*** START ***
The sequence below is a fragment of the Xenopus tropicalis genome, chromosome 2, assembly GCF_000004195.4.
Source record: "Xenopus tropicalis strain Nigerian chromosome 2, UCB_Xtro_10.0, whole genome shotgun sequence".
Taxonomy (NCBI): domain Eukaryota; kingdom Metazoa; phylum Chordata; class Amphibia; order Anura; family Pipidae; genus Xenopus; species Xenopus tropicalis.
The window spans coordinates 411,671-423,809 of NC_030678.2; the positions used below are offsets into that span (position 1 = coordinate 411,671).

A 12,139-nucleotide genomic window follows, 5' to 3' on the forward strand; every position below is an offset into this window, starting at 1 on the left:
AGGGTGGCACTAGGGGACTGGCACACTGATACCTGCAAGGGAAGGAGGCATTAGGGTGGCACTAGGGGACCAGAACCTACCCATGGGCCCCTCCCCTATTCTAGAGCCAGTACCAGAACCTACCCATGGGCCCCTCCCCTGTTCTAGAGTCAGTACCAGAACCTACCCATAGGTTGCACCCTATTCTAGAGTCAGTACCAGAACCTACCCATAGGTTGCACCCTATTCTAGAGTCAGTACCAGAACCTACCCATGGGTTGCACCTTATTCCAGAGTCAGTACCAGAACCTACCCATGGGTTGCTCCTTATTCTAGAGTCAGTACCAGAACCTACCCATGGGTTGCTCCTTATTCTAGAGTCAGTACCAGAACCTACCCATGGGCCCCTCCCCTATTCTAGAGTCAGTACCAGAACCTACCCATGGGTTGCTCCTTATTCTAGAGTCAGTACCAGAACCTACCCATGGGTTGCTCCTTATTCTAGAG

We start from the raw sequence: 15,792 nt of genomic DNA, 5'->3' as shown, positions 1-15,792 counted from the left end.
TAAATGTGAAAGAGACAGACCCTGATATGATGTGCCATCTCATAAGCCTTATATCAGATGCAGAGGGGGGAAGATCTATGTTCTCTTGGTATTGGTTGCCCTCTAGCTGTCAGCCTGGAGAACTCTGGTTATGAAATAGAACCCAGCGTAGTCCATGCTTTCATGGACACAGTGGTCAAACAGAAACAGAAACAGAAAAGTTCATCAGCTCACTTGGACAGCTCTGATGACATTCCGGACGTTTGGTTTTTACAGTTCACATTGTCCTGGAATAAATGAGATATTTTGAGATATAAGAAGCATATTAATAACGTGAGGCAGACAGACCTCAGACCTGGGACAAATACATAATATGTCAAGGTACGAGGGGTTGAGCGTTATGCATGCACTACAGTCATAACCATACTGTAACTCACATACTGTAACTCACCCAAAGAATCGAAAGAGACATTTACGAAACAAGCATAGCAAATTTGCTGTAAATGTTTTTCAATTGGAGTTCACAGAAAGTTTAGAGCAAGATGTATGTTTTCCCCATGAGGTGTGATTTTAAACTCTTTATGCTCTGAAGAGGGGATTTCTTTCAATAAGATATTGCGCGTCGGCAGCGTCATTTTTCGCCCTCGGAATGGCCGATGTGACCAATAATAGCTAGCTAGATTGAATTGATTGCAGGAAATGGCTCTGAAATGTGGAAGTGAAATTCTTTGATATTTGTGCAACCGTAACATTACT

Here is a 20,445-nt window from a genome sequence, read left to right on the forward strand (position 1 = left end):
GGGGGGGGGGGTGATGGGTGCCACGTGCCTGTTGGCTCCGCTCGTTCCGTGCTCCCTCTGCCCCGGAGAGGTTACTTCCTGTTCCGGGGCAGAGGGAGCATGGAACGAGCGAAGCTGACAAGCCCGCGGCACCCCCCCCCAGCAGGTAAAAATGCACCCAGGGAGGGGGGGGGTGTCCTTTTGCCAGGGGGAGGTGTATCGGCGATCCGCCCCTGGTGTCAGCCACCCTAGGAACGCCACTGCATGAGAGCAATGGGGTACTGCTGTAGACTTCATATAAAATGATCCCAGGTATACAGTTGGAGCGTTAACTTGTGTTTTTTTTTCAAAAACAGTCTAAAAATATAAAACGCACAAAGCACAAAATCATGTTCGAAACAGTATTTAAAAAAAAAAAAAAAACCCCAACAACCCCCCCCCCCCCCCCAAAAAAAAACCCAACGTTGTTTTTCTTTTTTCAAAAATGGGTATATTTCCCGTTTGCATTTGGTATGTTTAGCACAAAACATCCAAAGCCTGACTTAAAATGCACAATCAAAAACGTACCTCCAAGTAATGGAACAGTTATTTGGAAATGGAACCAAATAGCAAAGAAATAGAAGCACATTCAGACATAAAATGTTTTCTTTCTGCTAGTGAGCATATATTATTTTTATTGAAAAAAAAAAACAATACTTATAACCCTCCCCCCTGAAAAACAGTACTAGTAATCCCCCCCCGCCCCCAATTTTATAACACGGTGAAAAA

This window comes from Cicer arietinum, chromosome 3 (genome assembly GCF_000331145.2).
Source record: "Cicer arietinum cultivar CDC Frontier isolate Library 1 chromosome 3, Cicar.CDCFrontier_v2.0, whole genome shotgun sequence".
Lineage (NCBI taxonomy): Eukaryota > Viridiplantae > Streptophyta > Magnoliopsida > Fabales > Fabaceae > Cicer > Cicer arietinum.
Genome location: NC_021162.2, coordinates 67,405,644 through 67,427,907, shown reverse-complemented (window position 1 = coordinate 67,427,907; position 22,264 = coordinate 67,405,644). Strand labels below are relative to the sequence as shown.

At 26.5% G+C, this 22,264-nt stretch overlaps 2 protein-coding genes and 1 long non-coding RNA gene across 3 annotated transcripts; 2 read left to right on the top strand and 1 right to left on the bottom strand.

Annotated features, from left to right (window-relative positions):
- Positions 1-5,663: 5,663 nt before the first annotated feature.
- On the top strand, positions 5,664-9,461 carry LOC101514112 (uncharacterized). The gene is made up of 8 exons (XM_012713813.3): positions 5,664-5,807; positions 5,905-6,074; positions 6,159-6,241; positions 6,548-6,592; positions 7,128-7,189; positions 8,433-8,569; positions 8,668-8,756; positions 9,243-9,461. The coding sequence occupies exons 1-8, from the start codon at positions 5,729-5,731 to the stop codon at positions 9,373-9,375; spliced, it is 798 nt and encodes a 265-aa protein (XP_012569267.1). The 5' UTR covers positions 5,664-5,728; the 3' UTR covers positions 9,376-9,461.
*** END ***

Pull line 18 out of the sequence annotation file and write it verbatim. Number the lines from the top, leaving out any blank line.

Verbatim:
- On the top strand, positions 5,664-9,461 carry LOC101514112 (uncharacterized). The gene is made up of 8 exons (XM_012713813.3): positions 5,664-5,807; positions 5,905-6,074; positions 6,159-6,241; positions 6,548-6,592; positions 7,128-7,189; positions 8,433-8,569; positions 8,668-8,756; positions 9,243-9,461. The coding sequence occupies exons 1-8, from the start codon at positions 5,729-5,731 to the stop codon at positions 9,373-9,375; spliced, it is 798 nt and encodes a 265-aa protein (XP_012569267.1). The 5' UTR covers positions 5,664-5,728; the 3' UTR covers positions 9,376-9,461.